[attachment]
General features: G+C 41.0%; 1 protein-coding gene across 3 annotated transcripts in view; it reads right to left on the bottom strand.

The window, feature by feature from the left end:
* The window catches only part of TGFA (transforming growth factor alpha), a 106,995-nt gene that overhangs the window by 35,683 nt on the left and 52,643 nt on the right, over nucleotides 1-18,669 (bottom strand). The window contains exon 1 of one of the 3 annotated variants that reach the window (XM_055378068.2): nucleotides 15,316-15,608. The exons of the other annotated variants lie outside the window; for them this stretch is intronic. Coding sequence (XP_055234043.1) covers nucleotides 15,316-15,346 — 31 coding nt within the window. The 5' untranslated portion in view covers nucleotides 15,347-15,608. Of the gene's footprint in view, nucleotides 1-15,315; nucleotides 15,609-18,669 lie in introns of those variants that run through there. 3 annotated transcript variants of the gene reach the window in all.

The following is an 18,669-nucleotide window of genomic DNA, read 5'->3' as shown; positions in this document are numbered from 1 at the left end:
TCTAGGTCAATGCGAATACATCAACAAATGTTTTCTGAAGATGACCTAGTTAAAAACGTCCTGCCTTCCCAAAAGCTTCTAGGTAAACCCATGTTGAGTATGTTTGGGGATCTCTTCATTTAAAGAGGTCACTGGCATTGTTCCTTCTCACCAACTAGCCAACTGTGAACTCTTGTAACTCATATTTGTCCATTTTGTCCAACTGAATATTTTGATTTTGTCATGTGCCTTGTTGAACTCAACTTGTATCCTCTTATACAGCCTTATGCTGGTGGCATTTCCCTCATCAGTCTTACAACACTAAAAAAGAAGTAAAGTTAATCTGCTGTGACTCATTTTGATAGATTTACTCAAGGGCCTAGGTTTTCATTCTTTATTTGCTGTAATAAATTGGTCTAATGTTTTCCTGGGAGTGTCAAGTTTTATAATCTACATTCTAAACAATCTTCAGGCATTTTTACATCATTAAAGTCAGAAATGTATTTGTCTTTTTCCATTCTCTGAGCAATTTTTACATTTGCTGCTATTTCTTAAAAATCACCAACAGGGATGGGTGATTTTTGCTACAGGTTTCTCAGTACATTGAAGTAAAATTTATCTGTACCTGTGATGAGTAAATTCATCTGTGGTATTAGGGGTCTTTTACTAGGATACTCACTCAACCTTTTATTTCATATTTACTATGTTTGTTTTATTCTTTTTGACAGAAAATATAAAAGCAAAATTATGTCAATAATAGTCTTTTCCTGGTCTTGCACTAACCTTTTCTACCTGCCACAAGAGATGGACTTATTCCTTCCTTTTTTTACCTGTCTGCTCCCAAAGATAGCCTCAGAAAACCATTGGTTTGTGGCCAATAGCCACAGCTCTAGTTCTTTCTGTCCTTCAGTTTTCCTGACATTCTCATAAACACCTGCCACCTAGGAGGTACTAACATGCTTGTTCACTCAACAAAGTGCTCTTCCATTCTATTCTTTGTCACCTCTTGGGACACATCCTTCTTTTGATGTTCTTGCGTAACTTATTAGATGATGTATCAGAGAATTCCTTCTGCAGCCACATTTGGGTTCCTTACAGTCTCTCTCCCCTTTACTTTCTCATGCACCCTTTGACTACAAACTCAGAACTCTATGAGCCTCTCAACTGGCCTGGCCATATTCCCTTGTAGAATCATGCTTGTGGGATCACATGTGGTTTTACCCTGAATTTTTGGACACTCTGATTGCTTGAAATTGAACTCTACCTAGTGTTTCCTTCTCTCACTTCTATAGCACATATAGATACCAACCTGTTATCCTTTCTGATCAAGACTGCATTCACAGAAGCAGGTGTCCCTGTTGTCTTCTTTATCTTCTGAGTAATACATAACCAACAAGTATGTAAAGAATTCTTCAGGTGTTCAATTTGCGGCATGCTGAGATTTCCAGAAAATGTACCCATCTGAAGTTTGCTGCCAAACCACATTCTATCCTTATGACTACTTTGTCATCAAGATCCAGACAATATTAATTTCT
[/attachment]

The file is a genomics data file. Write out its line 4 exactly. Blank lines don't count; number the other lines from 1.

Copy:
The following is an 18,669-nucleotide window of genomic DNA, read 5'->3' as shown; positions in this document are numbered from 1 at the left end: